Munich is one of Europe's most prospering cities with a healthy economic structure, accommodating global players like BMW, Siemens and Allianz as well as numerous innovative small and medium sized companies. This favourable framework is also reflected in the regional real estate market: Office space take-up was higher than in any other German city last year, Kaufingerstrase is one of the most expensive high streets in Germany and the take-up of logistics space achieved a record high in 2011. These extraordinarily good results positively affected the real estate investment market and led to a doubling of transaction volume year-on-year.
Regarding single assets the 2011 transaction volume amounted to approx. 1.6 billion which was the highest volume since 2007. Including portfolios, e.g. the acquisition of the famous Oberpollinger and a Karstadt sports store by Signa and Centrum, the volume even amounted to 2 billion. Only Frankfurt and Berlin were able to attract more money in 2011 but no German market achieved a higher increase year-on-year than Munich. Retail properties were the most favoured asset class as they accounted for half of the total transaction volume. This result is mainly due to a couple of large-scale acquisitions. Apart from the mentioned Karstadt portfolio, a US pension fund purchased the PEP shopping center for more than 400 million. Another three-digit million deal in the retail sector was the acquisition of a 49% share of the Pasing Arcaden shopping center by the center developer and manager mfi. Investments in office properties accounted for 40% in 2011, with the sale of the Altstadt-Palais for 85 million by UBS as one of the biggest transactions.
Looking at the relevant parameters, the investors' focus on retail properties is no surprise. The purchasing power is more than 30% above the German average and higher than in any other of the large German cities. Furthermore, the centrality index of approximately 120 indicates that the retailers in Munich are able to attract consumers from outside the city. This framework guarantees a long-term secure and stable cash-flow for the owners of retail properties. Another factor that facilitates this stability is the difficulty in obtaining permission for new retail schemes from the local planning authority. Hence the existing shopping centers, retail parks and other existing retail properties are rather well protected against the risk of tighter competition.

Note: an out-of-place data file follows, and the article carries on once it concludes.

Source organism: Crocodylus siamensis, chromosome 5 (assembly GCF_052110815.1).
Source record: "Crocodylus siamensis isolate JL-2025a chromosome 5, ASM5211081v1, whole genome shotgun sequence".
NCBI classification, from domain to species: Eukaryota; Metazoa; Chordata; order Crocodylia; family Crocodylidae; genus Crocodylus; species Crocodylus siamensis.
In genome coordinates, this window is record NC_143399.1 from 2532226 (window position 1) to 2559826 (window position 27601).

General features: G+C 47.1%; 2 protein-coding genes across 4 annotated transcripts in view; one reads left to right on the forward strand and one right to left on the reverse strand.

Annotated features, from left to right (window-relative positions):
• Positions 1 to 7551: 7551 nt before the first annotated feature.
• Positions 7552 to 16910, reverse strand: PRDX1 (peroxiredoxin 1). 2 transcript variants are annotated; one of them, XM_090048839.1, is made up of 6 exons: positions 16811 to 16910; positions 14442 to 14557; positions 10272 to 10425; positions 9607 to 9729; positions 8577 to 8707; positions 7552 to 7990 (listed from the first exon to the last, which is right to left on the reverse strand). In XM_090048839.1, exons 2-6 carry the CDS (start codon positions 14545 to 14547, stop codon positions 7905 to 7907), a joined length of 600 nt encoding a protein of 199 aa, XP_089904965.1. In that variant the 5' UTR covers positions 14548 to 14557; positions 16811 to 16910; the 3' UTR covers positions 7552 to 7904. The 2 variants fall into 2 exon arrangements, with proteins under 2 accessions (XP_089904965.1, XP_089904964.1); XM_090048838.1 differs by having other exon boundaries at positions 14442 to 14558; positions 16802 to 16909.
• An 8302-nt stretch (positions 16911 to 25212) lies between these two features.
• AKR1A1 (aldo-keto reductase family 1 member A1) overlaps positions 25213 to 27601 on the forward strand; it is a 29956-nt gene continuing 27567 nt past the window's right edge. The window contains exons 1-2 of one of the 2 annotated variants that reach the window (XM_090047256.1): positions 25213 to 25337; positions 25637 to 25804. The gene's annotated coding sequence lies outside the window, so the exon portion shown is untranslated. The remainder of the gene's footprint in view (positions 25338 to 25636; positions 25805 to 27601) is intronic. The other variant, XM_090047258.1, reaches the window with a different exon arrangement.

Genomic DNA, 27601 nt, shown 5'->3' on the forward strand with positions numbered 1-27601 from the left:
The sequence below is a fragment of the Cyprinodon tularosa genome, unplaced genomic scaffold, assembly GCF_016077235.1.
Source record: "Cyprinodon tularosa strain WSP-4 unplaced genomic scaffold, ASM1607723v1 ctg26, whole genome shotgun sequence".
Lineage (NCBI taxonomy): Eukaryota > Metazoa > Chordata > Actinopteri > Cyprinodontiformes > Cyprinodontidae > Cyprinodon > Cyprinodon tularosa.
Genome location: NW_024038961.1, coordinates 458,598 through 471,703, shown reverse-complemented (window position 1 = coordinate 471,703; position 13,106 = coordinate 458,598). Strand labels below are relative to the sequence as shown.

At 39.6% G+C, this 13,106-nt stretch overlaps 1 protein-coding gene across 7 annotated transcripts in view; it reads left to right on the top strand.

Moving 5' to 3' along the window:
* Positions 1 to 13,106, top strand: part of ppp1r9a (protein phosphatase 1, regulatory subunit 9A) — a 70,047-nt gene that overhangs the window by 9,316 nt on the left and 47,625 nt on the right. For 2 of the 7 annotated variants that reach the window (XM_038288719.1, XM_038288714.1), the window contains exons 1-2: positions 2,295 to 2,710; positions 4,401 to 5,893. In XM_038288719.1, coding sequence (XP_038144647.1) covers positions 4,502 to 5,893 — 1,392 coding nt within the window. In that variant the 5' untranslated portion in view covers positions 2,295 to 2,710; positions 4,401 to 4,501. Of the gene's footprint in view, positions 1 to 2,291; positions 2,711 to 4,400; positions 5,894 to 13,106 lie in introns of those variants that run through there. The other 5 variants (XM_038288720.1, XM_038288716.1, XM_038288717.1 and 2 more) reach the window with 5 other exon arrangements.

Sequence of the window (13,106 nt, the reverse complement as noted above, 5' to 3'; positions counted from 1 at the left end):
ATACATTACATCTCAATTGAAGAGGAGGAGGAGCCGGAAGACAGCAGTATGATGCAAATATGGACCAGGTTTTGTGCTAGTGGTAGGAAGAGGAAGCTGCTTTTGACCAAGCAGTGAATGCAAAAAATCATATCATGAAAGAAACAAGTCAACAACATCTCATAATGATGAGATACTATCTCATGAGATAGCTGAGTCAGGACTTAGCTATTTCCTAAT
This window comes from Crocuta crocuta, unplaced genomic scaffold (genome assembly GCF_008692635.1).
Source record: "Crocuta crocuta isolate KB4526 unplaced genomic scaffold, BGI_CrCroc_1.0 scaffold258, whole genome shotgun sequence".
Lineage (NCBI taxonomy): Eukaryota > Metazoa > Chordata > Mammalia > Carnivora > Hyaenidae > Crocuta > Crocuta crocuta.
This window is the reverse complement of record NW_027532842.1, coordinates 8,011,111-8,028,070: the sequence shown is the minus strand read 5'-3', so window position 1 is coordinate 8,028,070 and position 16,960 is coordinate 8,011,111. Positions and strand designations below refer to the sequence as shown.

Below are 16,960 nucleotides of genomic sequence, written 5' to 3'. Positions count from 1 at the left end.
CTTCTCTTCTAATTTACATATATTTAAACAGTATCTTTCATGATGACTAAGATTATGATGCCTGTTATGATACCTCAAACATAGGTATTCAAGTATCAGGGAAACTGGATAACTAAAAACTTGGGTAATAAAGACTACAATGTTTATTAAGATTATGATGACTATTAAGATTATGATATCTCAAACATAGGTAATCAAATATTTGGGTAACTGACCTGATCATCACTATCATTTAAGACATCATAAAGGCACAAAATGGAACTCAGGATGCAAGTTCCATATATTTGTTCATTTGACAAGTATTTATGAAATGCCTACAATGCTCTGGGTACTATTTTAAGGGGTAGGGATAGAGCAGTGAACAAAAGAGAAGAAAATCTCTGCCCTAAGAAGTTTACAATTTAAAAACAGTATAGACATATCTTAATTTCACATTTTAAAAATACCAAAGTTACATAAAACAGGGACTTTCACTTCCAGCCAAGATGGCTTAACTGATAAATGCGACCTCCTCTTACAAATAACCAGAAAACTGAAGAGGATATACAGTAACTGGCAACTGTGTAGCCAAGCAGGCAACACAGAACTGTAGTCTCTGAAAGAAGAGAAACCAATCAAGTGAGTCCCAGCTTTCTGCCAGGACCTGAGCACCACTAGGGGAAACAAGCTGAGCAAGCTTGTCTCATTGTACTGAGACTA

These favorable conditions attract risk-averse investors in particular. Thus insurance companies and pension funds were the most active group of buyers, accounting for 30% of total transaction volume in 2011. Open-ended funds, which exhibit a similar risk-return profile, ranked second and acquired Munich properties worth about 260 million. Development companies were also amongst the top buyers, which show confidence in the future positive development of the Munich market. The city is not only a favoured destination for domestic real estate investors but also for foreign players. Last year's transaction volume was equally distributed between German buyers and investors from abroad. US buyers were the most active group amongst foreign investors, followed by companies from Switzerland.
Since office properties were also in demand, yields for both asset classes hardened during the past months. Currently, prime yields for prime high street buildings are at 3.6%, a decrease of 10 basis points compared to the end of 2010. Prime office yields decreased by 5 basis points to 4.25% year-on-year. As investors' demand focuses almost exclusively on core assets the yield gap between prime and secondary properties widened. For example, the premium for Grade A offices in non-CBD locations compared to Grade A buildings within the CBD amounts to 215 basis points. Two years ago it was 170 basis points. Against the backdrop of the favourable economic environment it seems very likely that investors continue to focus on the Munich market. Thus prime yields are expected to harden slightly